When does socialism begin?

Dan Mitchell is, of course, correct when he says:

This is an appropriate point for the disclaimer that Obama is not a socialist, which technically requires government ownership of the means of production. As I’ve explained before, it’s much more accurate to say he’s a statist, a corporatist, or a redistributionist.

True enough, as long as we’re sticking to textbook socialism. But here’s a thought I’ve kicked around for a while: what, exactly, makes your property your property?

Okay, so you’ve got a piece of paper saying it’s yours. Just how far does that piece of paper go?

At what point is, say, a factory owner so boxed in by government rules and regulations — so completely unable to make decisions about his own property without government approval — at what point does that piece of paper become meaningless?

Put another way: doesn’t ownership indicate control? At what point do regulations control so much that the property is effectively the government’s, and not yours, no matter what that piece of paper says?

My kids have a lot of Legos. The Legos are theirs. Their toys. But I can ground the kids from playing with them; take them away; force them to put them away; even order them to go play with them.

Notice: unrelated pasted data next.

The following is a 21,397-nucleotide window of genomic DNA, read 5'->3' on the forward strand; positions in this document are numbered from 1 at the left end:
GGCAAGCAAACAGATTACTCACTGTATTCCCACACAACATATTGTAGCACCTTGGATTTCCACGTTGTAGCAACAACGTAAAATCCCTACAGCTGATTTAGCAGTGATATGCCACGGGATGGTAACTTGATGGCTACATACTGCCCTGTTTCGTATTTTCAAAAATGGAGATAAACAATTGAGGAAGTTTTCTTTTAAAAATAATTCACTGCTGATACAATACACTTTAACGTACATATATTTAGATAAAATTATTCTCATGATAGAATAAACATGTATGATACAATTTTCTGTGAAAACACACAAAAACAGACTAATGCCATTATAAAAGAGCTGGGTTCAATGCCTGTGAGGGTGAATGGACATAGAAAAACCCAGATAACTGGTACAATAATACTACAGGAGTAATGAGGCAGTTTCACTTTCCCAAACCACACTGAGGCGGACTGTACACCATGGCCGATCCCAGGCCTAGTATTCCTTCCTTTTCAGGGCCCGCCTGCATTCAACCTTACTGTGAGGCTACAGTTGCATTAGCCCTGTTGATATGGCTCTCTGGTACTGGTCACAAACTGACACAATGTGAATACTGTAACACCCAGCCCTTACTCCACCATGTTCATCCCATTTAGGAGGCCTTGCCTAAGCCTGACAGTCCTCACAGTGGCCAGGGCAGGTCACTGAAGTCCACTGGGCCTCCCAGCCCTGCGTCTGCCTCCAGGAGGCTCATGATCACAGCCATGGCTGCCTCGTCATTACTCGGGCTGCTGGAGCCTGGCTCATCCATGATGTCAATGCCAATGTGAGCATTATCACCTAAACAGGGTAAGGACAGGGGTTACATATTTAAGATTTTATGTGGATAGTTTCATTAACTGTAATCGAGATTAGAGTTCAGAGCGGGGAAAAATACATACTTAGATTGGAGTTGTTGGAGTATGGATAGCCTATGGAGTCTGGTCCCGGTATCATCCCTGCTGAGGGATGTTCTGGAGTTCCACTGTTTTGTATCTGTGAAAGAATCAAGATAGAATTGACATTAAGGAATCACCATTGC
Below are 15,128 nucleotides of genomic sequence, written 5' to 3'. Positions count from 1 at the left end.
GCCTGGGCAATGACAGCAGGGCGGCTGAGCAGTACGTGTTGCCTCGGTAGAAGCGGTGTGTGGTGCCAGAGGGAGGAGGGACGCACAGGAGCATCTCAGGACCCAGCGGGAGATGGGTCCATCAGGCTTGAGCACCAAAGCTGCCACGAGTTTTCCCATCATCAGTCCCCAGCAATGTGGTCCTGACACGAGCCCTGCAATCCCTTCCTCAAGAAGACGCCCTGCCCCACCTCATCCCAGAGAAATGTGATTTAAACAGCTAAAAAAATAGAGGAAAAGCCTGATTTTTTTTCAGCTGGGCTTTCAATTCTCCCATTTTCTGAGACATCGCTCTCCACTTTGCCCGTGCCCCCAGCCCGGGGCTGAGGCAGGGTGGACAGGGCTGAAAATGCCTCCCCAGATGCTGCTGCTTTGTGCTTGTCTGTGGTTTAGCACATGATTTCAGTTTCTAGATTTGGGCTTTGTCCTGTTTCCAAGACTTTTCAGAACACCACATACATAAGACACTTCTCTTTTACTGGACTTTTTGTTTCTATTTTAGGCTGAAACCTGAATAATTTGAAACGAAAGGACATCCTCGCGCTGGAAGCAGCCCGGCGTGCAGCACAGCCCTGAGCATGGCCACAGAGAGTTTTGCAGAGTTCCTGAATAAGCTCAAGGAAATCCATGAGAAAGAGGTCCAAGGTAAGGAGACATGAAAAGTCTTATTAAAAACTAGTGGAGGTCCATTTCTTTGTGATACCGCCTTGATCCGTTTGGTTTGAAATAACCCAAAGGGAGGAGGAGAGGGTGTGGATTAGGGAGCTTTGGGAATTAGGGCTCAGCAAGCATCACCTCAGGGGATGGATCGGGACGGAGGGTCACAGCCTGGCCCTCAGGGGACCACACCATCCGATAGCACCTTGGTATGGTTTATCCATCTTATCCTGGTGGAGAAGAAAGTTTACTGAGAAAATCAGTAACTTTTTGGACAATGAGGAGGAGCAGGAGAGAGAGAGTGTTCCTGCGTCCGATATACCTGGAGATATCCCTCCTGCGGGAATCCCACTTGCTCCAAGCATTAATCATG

They own the Legos, but I control the Legos.

Remember the movie “Goodfellas?” The mobsters made a deal with a restaurant (caution: language), and then ran that restaurant into the ground. The legal owner of the restaurant — the guy holding the piece of paper — could only stay in business with their help, but ended up going out of business because of them, at which point the mobsters torched the place.

Who owned the restaurant? The guy with the piece of paper? Or the guys who had all the power over his business?

I’m not suggesting that we’ve reached this point. Not yet. Mostly. I’m just asking: when we say that socialism “requires government ownership of the means of production,” what exactly does that mean?

(Posted by The TrogloPundit.)

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